Hello, let’s take some time today to meet Mid-American Review’s fiction editor, Lydia Munnell!
Lydia is a native of rural western Pennsylvania who has spent the last several years on the east side of Cleveland coordinating the after school program at Lake Erie Ink, a non-profit writing space for youth. While in Cleveland, she was DJ of a folk radio program, Revival and previously did freelance writing for Cleveland Scene Magazine.
A submission is giving you major thrills: Why? What qualities does it have?
The submissions that really command my attention right away and the ones that I enthusiastically support have a strong sense of voice right off the bat. I’m not one to demand a necessarily thrilling first sentence or to be thrown into the middle of teeth-gnashing action, but there’s got to be something about the voice that feels like it needs to be read. Maybe it’s some kind of desperation, regardless of circumstance. The speaker should need to tell this story for me to need to read it. I’m also partial to stories that try things, that do something unique with form, that confidently take risks.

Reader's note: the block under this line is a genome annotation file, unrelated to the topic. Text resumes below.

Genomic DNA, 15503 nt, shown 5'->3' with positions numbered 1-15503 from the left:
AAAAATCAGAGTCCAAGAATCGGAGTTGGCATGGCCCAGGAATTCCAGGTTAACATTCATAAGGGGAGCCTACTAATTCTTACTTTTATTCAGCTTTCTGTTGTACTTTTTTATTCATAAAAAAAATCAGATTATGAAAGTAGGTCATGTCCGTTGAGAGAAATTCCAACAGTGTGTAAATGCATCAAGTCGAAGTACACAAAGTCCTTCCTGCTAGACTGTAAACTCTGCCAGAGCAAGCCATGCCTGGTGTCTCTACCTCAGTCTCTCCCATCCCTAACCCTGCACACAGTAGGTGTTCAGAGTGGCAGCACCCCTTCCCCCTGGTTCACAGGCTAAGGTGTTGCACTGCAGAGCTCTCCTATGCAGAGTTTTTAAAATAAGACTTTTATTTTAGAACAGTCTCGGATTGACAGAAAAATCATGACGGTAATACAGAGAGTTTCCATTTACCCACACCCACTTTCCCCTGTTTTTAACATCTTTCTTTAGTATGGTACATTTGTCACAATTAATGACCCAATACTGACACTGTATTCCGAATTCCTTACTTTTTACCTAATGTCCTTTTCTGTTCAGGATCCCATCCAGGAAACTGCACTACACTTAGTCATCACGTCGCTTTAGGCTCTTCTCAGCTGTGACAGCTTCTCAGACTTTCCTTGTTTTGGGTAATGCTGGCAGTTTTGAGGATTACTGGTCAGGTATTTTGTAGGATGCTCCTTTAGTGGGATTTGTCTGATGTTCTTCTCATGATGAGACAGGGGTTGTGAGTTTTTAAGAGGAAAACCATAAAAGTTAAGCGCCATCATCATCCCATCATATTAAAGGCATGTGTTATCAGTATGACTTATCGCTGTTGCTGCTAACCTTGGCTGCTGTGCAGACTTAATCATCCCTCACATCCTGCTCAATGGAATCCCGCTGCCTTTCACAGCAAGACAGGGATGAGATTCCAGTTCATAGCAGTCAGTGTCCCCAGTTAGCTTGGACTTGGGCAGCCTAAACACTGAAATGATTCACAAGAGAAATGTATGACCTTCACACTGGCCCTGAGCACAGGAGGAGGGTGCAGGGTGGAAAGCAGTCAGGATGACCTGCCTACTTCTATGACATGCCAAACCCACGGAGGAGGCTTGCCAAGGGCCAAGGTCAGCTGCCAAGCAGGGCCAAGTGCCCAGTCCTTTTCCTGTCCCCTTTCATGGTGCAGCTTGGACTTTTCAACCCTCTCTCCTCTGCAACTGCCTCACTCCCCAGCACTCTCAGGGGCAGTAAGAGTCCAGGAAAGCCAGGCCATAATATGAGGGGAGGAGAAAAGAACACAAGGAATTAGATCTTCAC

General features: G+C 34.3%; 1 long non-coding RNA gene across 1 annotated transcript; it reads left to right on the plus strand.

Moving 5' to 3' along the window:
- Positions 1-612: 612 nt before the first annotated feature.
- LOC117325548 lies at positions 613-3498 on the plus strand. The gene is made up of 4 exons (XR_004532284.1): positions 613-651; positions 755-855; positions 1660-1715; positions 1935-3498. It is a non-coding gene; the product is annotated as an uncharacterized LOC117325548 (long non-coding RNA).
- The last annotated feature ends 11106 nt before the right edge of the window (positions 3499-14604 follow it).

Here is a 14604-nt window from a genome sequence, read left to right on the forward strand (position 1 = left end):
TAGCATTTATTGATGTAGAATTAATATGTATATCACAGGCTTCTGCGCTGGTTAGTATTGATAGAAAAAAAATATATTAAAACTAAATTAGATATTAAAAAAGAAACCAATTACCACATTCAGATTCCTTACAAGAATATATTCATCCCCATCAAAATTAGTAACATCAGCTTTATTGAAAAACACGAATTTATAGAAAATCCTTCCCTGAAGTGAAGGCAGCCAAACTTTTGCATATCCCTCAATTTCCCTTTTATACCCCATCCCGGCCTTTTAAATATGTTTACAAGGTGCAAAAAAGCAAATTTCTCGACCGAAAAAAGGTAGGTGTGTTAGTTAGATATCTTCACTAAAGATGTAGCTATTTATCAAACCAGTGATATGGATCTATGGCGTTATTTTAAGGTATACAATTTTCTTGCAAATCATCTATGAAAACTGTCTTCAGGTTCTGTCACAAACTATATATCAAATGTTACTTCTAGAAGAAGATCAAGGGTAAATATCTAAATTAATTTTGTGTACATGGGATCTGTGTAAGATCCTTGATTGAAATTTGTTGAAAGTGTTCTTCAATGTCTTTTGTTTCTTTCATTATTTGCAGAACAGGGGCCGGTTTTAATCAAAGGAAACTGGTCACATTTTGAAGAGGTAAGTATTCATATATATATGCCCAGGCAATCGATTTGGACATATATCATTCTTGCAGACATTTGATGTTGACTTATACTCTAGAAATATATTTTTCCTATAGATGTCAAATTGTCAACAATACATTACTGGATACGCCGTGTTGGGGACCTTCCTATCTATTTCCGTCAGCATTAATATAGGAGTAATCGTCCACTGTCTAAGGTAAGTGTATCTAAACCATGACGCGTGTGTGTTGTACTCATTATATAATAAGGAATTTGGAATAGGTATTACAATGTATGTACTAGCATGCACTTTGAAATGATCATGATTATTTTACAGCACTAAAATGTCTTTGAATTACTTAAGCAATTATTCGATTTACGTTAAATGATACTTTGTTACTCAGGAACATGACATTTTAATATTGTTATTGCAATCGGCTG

What is the best piece of advice another writer has ever given you?
To take my time, to take time off between undergrad and the MFA, to remember that writers are writers because they are actually writing.
Tell us one strange thing about yourself that involves writing and/or editing.
I’m always trying to set up a workspace, a desk, an organized surface. But in the end, I end up opening up my laptop in my bed and doing all of my writing there.
What is your favorite piece that MAR has published recently (in your genre or otherwise)?
This is difficult, but I’m going with “Inaccurate (self)Portraits of Water by the Artist Victor Vaughn” by Travis Vick. When I came on staff last year, it was one of the first pieces I got to really support, and I love what Travis does with fragments and form.